Flexible working brings benefits but employers yet to get on top of it according to report

A fundamental rethink of how jobs are advertised and designed is necessary for truly family friendly working finds new research

Flexible Working


Men are increasingly looking for flexible working options when considering a new job.

A new report found more than two thirds of dads want to know how their work will fit with their childcare commitments before taking a new position or a promotion. The majority of parents also say that flexible working boosts their happiness, effort and performance.

Attitudes to work-life balance are particularly strong among millennials who are wary of technology leaving them ‘always on’ for work and who say they want to share domestic duties equally. Around two in five millennials say they are considering downshifting in their career in order to have a better balance.

Working Families and Bright Horizons launched their latest Employer Report last week. It lays out key takeaways and recommendations for employers from the 2019 Modern Families Index.

It focuses on flexible working which it says can be patchy and on the need to end the stigma against part-time workers. It also shows that flexible working alone is not a panacea and that issues around job design, workloads and organisational culture can undermine some of its benefits of flexibility. It says proper management of flexibility to ensure it works is often missing.


The report states that job design and flexible recruitment are potential solutions to some of these issues and adds that if jobs are flexible and well-designed, people want to stay in them. However, when people want to move on they need flexible new jobs which may involve rethinking how a job might be done flexibly and how it can be optimised. Working Families emphasises the benefits of this approach for all workers, not just parents.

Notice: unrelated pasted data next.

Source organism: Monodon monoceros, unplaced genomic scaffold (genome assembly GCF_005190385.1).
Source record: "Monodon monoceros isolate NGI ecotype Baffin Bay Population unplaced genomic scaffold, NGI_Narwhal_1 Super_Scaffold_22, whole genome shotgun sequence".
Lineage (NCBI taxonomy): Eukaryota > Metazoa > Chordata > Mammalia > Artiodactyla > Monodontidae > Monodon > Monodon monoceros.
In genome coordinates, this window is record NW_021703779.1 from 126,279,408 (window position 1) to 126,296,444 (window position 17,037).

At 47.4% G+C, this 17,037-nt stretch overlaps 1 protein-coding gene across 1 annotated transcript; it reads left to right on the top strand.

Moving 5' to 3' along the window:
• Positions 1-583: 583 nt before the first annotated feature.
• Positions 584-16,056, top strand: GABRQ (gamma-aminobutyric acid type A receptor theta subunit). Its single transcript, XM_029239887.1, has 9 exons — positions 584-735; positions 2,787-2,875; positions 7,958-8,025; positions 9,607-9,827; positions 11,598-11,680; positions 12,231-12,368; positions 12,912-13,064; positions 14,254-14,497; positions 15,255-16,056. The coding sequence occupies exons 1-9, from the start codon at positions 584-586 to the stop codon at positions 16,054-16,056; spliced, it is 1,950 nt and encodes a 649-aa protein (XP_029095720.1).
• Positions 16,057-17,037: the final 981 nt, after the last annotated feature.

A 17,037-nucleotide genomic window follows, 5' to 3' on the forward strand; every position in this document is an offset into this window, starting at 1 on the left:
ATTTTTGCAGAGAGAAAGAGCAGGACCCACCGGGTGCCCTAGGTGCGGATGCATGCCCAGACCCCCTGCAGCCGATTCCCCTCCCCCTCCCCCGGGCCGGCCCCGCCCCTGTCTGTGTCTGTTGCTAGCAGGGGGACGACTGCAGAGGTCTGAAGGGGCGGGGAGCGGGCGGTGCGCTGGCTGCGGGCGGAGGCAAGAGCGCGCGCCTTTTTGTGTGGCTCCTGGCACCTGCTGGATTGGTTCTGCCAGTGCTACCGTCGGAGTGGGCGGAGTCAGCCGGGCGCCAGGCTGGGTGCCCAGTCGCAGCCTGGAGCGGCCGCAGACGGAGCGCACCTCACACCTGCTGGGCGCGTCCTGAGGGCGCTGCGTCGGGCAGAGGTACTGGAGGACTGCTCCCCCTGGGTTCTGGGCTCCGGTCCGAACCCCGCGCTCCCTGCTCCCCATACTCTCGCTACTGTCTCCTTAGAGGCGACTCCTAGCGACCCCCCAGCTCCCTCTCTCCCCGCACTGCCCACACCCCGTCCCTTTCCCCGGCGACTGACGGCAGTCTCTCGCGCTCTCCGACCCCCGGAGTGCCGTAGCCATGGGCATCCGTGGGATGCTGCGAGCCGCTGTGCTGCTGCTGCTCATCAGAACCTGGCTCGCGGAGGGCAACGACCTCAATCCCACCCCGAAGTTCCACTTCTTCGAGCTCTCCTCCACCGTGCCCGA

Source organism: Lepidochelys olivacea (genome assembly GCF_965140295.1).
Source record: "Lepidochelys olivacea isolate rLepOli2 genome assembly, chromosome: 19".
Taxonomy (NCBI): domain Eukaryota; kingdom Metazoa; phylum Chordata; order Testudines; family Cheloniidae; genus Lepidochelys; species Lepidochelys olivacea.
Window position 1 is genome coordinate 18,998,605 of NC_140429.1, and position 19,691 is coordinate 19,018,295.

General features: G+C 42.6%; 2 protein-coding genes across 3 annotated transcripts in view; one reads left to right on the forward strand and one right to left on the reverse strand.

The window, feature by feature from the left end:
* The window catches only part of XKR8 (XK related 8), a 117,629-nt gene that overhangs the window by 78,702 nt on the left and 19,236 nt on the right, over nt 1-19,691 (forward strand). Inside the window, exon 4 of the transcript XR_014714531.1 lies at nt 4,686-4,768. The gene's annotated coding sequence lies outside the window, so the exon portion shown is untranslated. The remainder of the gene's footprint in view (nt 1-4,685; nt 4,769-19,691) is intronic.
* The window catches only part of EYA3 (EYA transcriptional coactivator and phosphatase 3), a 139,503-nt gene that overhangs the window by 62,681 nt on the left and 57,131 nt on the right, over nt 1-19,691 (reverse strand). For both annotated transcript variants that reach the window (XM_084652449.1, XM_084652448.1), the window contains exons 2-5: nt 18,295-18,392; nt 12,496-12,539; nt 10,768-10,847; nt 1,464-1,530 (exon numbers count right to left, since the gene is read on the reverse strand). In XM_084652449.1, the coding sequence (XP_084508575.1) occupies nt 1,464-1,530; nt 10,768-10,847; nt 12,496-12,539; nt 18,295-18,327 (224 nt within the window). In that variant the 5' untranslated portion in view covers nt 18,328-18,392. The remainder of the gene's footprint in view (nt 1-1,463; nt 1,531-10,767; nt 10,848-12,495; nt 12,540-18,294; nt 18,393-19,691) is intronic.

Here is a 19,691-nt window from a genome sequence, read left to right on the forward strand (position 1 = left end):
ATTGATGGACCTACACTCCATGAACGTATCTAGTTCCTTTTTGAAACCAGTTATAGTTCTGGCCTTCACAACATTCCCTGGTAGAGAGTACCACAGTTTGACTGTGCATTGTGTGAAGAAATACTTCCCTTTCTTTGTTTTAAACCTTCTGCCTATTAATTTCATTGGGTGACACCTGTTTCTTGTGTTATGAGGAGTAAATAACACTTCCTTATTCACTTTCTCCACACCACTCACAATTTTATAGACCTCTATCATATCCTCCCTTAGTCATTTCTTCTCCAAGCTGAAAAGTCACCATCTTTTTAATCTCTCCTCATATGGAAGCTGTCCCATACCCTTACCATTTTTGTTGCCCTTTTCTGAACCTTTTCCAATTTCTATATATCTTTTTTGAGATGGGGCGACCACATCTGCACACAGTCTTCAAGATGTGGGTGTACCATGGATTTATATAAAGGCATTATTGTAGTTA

Career progression

On career progression the report recommends that employers challenge assumptions that reduced hours means reduced commitment and start tracking performance appraisals to ensure that flexible workers, and in particular part-time workers, are not penalised by a workplace culture that values long hours and presenteeism. It also calls for an assessment of career opportunities for part-time workers and for strategies to ensure men understand the part-time and flexible working options open to them and are encouraged them to use them.

Flexible working

On flexible working, it recommends employers ensure their flexible working policies are up to date, available and transparent, that they support work-life balance, that agreements are monitored and managed to see that they are working effectively and delivering work life balance. It also advises employers to be adaptable to changing expectations and values.


On technology, it calls on employers to ensure that there are robust policies and procedures around the use of technology to work flexibly and that employees know that they can and should disconnect without penalty. It says managers should be trained to use technology in a way that enables smarter working, not digital presenteeism, and respects work-life balance, with parameters agree around use so people don’t feel the need to be ‘always on’. There is also a call for employers to respect employees’ different life stages and that individuals’ attitudes to technology and working may change over a working lifetime.

Role models

On the reality of work and care, the report recommends showcasing senior role models with caring responsibilities, normalising flexibility through job design and flexible recruitment and communicating with employees about their rights around family-friendly working. It says there is a need to develop “human-sized jobs” that don’t require long hours or unreasonable workloads and for a greater awareness of potential blind spots, such as on elder care.

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